EPC Stated Clerk Jeff Jeremiah and his wife, Cindy, will represent the denomination at the private memorial service for Billy Graham on Friday, March 2, at the Billy Graham Library in Charlotte, N.C.
“We are beyond honored to be invited to this celebration of Billy Graham’s life,” Jeremiah said. “It’s truly amazing to think about how God used him to share the gospel with millions of people around the world.”
About 2,300 invited guests are expected to attend the service, which will be held under a large tent that has been constructed in the main parking lot in front of the Library. The tent is designed to serve as a reminder of Graham’s early ministry in “The Canvas Cathedral”—the white canvas tent in downtown Los Angeles where 350,000 people heard him share the gospel over eight weeks in 1949.
Following the 90-minute service, Graham will be laid to rest beside his late wife, Ruth, in the Library’s Prayer Garden.
Among Graham’s many personal connections to members of the EPC, Ruth was a member of Christ Community Church in Montreat, N.C.
“Billy and Ruth were married in Graham Chapel (on the campus of Montreat College), which is where we gather weekly to worship,” said Richard White, Pastor of Christ Community Church, which joined the EPC in 2007. “She was a member of the church until her passing.”
A live stream of the memorial service will be available beginning at 10:00 a.m. (EST) at https://memorial.billygraham.org/live-stream/.
As one of the EPC’s four strategic initiatives, church planting is a priority in the EPC. A significant aspect of supporting church planting is supporting and ministering to church planters. A key strategy in supporting EPC church planters is the annual Church Planters Retreat.
This year’s retreat was held October 25-27 at Cheyenne Mountain Resort in Colorado Springs, Colo. Nearly 50 EPC church planters, their spouses, and members of the Church Planting Team (CPT) joined presbytery leaders and others for three days of training and renewal that included peer networking, breakout and mentoring sessions, fellowship, prayer, and more.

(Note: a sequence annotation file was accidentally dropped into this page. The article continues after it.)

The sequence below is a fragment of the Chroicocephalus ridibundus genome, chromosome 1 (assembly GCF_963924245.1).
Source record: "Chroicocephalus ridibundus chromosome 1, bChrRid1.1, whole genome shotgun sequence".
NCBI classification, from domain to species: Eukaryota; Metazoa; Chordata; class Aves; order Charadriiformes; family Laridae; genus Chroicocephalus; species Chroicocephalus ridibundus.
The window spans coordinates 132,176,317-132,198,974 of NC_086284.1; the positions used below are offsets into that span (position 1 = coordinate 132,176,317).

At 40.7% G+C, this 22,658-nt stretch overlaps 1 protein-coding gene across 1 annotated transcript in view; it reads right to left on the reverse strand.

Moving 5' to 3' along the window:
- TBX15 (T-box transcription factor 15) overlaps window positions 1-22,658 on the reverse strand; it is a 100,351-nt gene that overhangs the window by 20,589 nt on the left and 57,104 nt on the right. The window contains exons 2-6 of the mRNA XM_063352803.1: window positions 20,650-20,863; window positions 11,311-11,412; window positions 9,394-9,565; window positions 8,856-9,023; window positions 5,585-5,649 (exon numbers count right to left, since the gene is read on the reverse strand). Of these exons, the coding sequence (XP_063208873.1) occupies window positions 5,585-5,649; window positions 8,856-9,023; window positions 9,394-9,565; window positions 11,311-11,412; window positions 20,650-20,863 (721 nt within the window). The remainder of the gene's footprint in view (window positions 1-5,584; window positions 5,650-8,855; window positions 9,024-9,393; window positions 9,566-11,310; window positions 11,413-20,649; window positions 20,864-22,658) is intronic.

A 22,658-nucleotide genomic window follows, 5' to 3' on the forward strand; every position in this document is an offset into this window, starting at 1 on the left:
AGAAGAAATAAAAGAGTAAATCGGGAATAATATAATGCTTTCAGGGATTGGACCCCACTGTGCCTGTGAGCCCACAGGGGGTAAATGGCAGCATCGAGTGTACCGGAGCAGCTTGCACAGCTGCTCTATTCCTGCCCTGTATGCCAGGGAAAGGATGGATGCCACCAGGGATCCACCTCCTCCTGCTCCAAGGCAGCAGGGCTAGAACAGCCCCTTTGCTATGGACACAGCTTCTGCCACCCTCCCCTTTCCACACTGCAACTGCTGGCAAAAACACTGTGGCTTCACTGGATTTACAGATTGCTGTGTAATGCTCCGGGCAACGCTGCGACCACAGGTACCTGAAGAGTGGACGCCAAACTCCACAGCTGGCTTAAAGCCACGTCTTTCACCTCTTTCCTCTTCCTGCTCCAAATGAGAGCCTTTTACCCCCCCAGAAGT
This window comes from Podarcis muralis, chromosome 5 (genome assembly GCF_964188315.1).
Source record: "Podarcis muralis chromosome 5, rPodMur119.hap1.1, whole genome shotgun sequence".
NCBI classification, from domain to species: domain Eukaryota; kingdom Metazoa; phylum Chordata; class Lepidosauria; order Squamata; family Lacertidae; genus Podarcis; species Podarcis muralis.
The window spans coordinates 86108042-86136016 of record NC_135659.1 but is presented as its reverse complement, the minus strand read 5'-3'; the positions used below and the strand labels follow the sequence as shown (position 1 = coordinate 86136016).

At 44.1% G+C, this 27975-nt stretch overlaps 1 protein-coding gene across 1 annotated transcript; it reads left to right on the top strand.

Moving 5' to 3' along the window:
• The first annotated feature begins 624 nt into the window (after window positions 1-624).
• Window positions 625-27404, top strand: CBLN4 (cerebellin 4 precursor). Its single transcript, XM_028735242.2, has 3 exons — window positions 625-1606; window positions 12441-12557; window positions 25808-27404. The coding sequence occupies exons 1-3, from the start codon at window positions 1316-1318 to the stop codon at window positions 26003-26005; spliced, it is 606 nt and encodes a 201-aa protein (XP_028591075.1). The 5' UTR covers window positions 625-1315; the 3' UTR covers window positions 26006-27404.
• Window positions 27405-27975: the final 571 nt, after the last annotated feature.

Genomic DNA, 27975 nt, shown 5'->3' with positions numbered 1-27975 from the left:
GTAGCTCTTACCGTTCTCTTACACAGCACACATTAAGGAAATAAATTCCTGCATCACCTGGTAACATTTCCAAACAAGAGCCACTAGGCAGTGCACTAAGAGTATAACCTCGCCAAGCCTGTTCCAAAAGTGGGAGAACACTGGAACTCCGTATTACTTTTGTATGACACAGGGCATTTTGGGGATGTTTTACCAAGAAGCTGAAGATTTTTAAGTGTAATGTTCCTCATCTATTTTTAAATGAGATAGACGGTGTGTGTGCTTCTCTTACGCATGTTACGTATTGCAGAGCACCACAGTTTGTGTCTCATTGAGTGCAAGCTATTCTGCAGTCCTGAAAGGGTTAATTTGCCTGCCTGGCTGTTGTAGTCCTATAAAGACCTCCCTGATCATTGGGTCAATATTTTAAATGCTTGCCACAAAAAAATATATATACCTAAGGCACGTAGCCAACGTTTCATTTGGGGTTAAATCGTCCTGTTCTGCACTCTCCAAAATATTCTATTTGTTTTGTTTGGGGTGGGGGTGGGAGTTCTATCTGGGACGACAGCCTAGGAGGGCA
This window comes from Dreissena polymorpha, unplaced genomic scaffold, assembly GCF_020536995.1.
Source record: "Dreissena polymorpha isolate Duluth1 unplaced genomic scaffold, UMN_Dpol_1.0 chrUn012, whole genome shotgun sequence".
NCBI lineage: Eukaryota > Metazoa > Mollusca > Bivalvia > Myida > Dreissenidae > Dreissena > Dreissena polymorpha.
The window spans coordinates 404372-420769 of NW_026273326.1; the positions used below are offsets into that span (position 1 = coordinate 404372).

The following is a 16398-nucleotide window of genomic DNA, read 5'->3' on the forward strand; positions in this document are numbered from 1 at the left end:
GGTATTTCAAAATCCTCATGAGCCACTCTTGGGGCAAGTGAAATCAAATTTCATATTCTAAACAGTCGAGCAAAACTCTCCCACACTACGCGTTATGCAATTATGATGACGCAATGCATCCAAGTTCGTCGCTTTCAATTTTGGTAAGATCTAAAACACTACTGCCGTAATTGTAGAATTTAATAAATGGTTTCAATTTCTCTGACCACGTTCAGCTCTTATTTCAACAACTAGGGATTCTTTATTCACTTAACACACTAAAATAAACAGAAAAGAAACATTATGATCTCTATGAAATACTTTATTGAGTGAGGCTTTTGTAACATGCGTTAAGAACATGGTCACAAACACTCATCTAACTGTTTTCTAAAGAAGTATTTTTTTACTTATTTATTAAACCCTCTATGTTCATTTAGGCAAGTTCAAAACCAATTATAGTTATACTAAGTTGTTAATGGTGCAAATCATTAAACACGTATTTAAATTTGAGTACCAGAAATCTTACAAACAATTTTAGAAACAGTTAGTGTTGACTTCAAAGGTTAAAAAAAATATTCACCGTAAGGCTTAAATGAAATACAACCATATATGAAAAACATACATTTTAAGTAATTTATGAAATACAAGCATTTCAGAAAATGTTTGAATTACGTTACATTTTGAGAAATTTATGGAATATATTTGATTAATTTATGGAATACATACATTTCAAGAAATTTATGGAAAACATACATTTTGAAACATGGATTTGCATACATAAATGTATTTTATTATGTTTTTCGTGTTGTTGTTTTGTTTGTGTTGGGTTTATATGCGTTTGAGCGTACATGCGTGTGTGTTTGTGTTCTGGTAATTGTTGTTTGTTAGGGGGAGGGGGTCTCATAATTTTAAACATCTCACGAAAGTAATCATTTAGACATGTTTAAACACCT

Tom Ricks, CPT chair, explained that “church planting nuts-and-bolts” training sessions focused on topics such as fundraising, worship, self-care, and preaching in a start-up situation.
“Church planting is one of the hardest and loneliest endeavors of which I have ever been a part,” said James Daniels, pastor of Chelsea Presbyterian Church in suburban Birmingham, Ala. The church plant is not yet holding formal worship services, but is in the formation stage of hosting social events such as prayer breakfasts to build a local core group.
“The retreat came at a critical time in the process, and offered a beautiful balance of information and transformation,” Daniels added. “I’m entering back into my local community renewed and inspired for the days ahead.”
“This retreat was absolutely necessary,” said Brian Roskin, pastor of River City Church in St. Charles, Mo. “The topics were thoughtful and relevant for my current situation. I was able to connect with others doing the same thing, creating a network for me.”
Breakout sessions for spouses were led by Patty Robinson, wife of Shawn Robinson, founding pastor of Clayton Community Church in Clayton, Calif., and a CPT member. Her topic, “Engaging, Equipping, and Encouraging,” addressed how to navigate the call to be a church planter’s wife—including managing expectations and boundaries.
“Taking care of your relationship with God, knowing how and when to invest in the (church) plant, and protecting your marriage and family is what make the journey unique,” she said.
Another component of support for EPC church planters is a Church Planters’ Cohort, now in the planning phase with a launch goal of January 2018.
“The cohort will meet bi-monthly via FaceTime,” Ricks noted, “and cover topics essential to the first two years of church planting.” He added that “covenant triads” will provide opportunity for church planters to check in, support, and pray for each other.